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Decisions, decisions! QALYs etc


Occasionally it is instructive to see how evidence is used in making decisions in areas outside medicine. There are two external and two internal examples that Bandolier has found recently which made us think just how similar processes can be.

Validity and causation


Suppose you had data which showed that there was a highly significant inverse correlation between central bank independence and inflation: low inflation occurred in countries with highly independent central banks. The obvious decision, if you wanted low inflation, would be to create an independent central bank, and that has been a major tenet of economic thinking for a decade or so.

James Forder's trashing of this theory [1] originates in the fact that measures of central bank independence were so poor and inconsistent as to deny any relationship. We can't measure independence, so can't pontificate as to causation.

Health care decisions likewise require outcomes which make sense, and in whose measurements we can trust. Too often we see research papers or reviews whose only safe home is in the bin. Caveat lector : we have to be vigilant.

Feel the width


However much information we have, actually making a decision is often hard. Derek Pooley, faced with decision-making on renewable energy sources, used the simple guide of cost per tonne as a way of sharpening the mind [2]. This is a bit like a cost per QALY (the quality-adjusted life year) used in health care. Many people think it a crude measure, but since fine measures are unavailable (and may be impossible to get anyway), it has to serve. Ceri Phillips gives a good explanation of QALYs and costs [3], and some illustrative costs per QALY are shown in the Table.

Cost per QALY for healthcare interventions
Intervention £/QALY (1990 prices)
Neurosurgical intervention for head injury 240
GP advice to stop smoking 270
Neurosurgical intervention for subarachnoid haemorrhage 490
Antihypertensive treatment to prevent stroke (45-69 years) 940
Pacemaker implant 1,100
Hip replacement 1,180
CABG (left main vessel disease, severe angina) 2,090
Kidney transplant 4,710
Heart transplant 7,840
Home dialysis 17,260
Hospital dialysis 21,970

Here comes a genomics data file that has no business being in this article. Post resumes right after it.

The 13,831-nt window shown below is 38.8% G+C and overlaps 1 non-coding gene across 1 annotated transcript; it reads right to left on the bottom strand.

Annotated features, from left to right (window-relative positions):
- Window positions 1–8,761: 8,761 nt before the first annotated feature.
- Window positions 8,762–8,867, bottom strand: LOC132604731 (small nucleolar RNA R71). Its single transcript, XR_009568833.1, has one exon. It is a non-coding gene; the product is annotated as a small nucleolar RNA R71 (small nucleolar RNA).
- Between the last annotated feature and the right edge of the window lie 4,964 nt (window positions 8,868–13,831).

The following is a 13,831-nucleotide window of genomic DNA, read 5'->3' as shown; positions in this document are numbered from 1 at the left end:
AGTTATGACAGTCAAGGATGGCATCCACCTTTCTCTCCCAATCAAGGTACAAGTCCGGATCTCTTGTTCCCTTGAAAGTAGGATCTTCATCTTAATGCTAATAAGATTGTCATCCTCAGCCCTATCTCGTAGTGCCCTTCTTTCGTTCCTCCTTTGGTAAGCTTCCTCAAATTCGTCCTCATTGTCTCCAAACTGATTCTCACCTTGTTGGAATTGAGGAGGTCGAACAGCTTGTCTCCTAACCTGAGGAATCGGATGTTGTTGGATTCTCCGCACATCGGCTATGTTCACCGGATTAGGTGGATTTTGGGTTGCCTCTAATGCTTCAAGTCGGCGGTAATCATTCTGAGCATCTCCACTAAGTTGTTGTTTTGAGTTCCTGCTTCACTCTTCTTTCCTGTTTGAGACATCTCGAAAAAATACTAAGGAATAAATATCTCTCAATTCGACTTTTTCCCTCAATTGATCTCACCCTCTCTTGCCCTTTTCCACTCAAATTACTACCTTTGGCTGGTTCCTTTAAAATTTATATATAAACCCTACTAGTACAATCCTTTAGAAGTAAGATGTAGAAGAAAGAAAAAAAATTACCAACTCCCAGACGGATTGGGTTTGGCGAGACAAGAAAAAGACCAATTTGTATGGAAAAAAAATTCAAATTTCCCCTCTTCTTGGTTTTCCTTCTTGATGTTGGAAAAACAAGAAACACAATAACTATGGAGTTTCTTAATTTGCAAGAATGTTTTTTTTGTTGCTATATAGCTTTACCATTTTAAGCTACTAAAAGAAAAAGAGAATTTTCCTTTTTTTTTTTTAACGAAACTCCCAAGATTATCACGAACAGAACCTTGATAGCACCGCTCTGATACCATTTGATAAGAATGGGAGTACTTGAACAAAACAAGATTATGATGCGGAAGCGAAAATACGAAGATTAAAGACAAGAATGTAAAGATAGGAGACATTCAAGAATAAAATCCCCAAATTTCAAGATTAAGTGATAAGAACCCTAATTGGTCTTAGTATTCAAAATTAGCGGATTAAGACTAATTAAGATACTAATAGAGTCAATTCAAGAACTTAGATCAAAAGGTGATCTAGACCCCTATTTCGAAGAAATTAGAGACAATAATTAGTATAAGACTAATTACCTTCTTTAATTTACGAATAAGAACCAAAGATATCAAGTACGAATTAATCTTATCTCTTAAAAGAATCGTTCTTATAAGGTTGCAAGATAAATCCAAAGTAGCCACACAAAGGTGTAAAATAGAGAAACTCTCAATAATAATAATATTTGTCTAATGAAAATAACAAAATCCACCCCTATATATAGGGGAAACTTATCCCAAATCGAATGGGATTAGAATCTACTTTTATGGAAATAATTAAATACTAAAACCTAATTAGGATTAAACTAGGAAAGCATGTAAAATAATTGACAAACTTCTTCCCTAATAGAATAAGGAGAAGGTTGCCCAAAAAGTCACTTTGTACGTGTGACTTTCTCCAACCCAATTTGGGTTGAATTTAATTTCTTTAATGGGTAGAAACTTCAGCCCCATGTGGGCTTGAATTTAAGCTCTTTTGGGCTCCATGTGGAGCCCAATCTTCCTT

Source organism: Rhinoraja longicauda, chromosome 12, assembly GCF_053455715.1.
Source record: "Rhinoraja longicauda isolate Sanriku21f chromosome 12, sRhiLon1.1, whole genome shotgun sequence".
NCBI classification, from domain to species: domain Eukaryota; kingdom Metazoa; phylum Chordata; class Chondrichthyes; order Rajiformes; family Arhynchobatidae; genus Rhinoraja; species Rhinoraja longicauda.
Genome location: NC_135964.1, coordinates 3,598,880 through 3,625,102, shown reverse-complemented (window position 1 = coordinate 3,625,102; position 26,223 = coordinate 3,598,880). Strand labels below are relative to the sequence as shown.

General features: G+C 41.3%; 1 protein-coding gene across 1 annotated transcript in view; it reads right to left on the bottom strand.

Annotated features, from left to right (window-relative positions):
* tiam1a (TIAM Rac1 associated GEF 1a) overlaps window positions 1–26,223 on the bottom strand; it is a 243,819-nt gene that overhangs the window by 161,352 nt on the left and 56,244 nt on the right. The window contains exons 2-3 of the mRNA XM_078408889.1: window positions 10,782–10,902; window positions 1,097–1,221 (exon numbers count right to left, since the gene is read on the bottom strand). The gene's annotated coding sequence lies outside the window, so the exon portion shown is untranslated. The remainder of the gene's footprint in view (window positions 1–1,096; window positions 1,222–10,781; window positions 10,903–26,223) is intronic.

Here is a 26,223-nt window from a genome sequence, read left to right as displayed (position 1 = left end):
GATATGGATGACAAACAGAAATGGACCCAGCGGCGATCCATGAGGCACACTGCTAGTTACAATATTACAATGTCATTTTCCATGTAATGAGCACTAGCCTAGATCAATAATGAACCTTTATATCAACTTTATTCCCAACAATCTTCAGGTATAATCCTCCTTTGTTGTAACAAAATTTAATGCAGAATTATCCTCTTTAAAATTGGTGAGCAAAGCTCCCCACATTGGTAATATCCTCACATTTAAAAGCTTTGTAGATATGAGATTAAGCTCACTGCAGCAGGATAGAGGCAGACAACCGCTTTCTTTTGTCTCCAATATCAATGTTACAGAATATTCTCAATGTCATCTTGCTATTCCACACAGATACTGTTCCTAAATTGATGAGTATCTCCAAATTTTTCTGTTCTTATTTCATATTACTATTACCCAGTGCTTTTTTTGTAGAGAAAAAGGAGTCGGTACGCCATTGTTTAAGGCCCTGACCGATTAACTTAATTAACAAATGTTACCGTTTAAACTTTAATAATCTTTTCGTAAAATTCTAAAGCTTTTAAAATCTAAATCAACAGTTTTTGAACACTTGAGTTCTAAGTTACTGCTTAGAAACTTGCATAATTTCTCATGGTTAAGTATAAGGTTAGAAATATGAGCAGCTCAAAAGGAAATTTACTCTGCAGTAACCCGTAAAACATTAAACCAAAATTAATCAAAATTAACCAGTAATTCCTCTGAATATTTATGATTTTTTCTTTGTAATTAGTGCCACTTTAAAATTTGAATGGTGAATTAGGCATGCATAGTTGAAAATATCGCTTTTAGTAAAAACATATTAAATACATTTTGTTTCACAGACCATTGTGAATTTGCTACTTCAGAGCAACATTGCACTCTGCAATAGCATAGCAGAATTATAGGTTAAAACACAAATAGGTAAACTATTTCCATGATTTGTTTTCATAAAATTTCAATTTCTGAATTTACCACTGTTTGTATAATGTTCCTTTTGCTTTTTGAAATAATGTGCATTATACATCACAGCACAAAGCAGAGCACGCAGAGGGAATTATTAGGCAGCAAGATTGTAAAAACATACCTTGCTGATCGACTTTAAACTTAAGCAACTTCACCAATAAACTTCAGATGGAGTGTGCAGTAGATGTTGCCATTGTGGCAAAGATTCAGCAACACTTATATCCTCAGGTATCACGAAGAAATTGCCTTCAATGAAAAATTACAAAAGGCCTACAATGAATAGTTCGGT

Quick and clean


Just how to use cost per QALY in health care decision-making is shown in a superb paper from Andrew Stevens and his colleagues from Wessex in 1995. This paper, which draws together all the themes in making decisions about new interventions, should be required reading. It provides guidance for ordering one's thoughts.



The paper also introduces Buxton's Law: 'it is always too early to evaluate a new technology until unfortunately suddenly it's too late'. It sets out seven stages needed for assessing technology (loaded towards the new, but highly applicable to existing technologies), and emphasises the importance both of analysis - drawing together information from a wide range of sources to bolster evidence from systematic review and meta-analysis - and costs - which have to be dealt with pragmatically.

They give us a simple-person's guide to making decisions based on levels of evidence and cost per QALY. Pragmatism is the name of the game. If, for instance, costs are lower than £3,000 per QALY, then the need for randomised trials may be relaxed. It is worth having a copy of this thoughtful and influential paper on your desk for re-reading at quiet moments.

References:

  1. J Forder. The case for an independent European central bank: a reassessment of evidence and sources. European Journal of Political Economy 1998 14: 53-71.
  2. D Pooley. Prospects for renewable energy sources in the United Kingdom. Proceedings of the Royal Society of Edinburgh 1987 92B: 73-89.
  3. C Phillips & G Thompson. What is a QALY? RPR Educational Series published by Hayward Medical plc: available as pdf file here , or in hard copy by calling 01638 751515
  4. A Stevens, D Colin-Jones, J Gabbay. Quick and Clean: authoritative health technology assessment for local health care contracting. Health Trends 1995; 27: 37-42.



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